In 2000 Lear was a signatory to a letter addressed to President Bill Clinton, asking him to place a moratorium on federal death penalty executions. The letter specifically opposed the scheduled execution of death row inmate Juan Garza, stating: “We cannot bring Mr. Garza or others back if we decide that they were the victims of a death penalty system distorted by bias and arbitrariness.” Garza was a convicted drug dealer who had murdered three people in the U.S. and was suspected of four more killings in Mexico. Other signers of the letter included Mary Frances Berry, Julian Bond, Wade Henderson, Jesse Jackson, Jim Wallis, Barbra Streisand, Robert Reich, and George Soros.
In a 2002 interview on PBS, Lear was asked by host Bill Moyers, “Did your heart leap with joy last week when the Federal Court in California said that the Pledge of Allegiance is unconstitutional because that phrase ‘one nation, Under God’ violates the separation of church and state?” Lear responded: “I won’t say that I was pleased; [but] I wasn’t upset.”
Lear’s contempt for any mention of a deity in school was evident when he told another reporter, “I grew up with prayer in schools. It was a joke. We also pledged allegiance to the flag…. So prayer in school was a joke.”
Lear believes that art in all its forms -- paintings, music, TV sitcoms, etc -- can be used effectively as a weapon with which to thwart the influence of conservatives:
In 2003 Lear endorsed a statement condemning the Smithsonian Institution’s plan to exhibit the Enola Gay, the B-29 Superfortress used in the atomic bombing of Hiroshima in 1945. He and his fellow 250+ signers -- among whom were Noam Chomsky, Martin Sheen, and Oliver Stone -- were opposed to the aircraft being regarded in a “celebratory” manner.
“Art … can be dangerous to those in power.… This, I submit, is precisely what so many cultural conservatives are fearful of.… In the wake of 9/11, the United States Government has become far more secretive, authoritarian and fear-inducing -- and the American culture has become far more volatile, polarized and fear-full. The disturbing truth-telling of Tony Kushner’s [play] Angels in America, Maya Lin’s Vietnam War Memorial or even the early Eminem -- artistic entities that force us to pay more attention to those who suffer and to reconsider what we have taken for granted -- are too much the exception. More than ever we need the wisdom that only art and art criticism can provide.”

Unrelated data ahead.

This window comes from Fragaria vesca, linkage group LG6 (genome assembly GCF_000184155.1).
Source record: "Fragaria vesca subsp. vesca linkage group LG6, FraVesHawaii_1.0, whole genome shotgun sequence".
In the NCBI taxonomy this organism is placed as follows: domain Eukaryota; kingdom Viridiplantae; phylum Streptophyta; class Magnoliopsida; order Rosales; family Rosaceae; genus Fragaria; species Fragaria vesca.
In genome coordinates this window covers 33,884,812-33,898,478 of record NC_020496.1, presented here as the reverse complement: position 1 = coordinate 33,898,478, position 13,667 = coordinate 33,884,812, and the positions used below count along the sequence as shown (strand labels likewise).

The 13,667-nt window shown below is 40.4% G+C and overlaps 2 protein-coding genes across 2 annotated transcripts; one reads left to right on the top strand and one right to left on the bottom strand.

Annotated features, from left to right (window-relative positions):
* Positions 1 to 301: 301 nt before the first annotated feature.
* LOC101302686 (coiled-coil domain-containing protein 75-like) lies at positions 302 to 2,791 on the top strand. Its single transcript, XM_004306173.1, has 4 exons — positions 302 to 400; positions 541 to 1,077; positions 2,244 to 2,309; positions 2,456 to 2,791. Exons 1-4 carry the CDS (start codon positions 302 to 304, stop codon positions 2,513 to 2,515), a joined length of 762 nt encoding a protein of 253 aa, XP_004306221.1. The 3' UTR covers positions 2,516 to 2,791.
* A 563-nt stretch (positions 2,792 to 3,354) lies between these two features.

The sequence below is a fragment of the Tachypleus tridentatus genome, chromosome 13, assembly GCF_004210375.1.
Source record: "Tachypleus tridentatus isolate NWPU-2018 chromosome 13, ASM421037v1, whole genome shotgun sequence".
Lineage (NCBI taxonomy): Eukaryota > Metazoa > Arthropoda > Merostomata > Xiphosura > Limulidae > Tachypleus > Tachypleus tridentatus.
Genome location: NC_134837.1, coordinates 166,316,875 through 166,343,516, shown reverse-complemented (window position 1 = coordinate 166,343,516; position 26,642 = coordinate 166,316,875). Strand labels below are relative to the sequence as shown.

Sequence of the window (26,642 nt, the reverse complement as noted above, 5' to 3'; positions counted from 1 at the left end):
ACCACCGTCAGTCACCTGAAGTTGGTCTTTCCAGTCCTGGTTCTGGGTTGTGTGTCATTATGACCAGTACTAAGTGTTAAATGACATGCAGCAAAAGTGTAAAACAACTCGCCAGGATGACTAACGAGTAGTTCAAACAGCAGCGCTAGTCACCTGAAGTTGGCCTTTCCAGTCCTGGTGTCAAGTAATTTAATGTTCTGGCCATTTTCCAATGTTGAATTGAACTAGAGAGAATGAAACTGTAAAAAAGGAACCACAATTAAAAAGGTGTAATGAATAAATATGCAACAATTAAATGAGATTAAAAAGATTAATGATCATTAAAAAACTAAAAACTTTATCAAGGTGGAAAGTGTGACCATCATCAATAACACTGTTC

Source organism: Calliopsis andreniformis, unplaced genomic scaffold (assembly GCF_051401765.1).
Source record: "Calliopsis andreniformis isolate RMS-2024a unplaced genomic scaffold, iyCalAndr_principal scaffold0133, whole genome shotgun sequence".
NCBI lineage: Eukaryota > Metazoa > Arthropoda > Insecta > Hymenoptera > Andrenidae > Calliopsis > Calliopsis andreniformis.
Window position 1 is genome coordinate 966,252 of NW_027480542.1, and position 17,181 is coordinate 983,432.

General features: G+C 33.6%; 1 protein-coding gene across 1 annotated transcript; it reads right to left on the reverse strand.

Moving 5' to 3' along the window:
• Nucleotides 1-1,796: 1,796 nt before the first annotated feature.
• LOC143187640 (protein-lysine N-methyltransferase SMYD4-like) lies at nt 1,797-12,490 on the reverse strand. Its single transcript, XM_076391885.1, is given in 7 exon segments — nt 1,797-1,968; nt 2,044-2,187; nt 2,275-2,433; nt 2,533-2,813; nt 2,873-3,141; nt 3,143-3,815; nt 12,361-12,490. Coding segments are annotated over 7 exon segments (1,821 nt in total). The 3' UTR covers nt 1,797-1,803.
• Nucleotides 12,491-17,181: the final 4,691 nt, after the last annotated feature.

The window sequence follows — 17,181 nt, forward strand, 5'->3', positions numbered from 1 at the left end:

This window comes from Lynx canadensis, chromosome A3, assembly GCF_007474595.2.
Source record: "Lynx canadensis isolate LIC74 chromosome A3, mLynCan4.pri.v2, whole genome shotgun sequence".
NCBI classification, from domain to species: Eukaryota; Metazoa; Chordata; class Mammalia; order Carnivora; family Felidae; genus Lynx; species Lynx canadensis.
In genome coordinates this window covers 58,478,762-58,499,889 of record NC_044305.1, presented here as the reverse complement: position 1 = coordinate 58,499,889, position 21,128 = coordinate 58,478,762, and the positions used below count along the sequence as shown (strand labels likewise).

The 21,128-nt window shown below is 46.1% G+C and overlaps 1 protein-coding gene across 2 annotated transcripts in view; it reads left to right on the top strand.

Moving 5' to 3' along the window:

In the run-up to the 2004 elections, Lear founded “Declare Yourself,” a get-out-the-vote campaign using Hollywood entertainment figures and the Internet to inspire young Americans to become registered voters. Notwithstanding his leftwing leanings, Lear insisted that the voter drive was nonpartisan. The initiative was supported by celebrities with a decidedly leftwing bent, including Drew Barrymore, Cameron Diaz, Ed Norton, and Kevin Spacey.In March 2008, Campaign for America’s Future presented Lear with its Lifetime Leadership Award, recognizing him for “his work as both a groundbreaking television producer and an outspoken progressive activist and benefactor”; for “fighting the rising influence of the religious right in American politics”; and for having created People for the American Way, “an organization that has been a staunch critic of the right and a fierce defender of the principle that progressive Americans must have their faith and their patriotism acknowledged and respected.”
Between 1979 and 2008, Lear contributed some $970,000 to the campaigns of political candidates; of this, more than $810,000 went to Democrats. Among the major recipients of Lear’s donations were Bill Clinton, Barbara Boxer, Ted Kennedy, Howard Dean, Bernie Sanders, John Lewis, Richard Gephardt, Maxine Waters, John Edwards, Al Franken, Kweisi Mfume, John Conyers, John Kerry, Patrick Leahy, Al Gore, Dennis Kucinich, Jesse Jackson, Robert Byrd, and Gore Vidal. In the 2008 presidential election, Lear contributed to both Hillary Clinton and Barack Obama‘s campaigns.
Lear also has given money to such organizations as EMILY’S List, Progressive Majority, Voters for Choice, and the Sierra Club.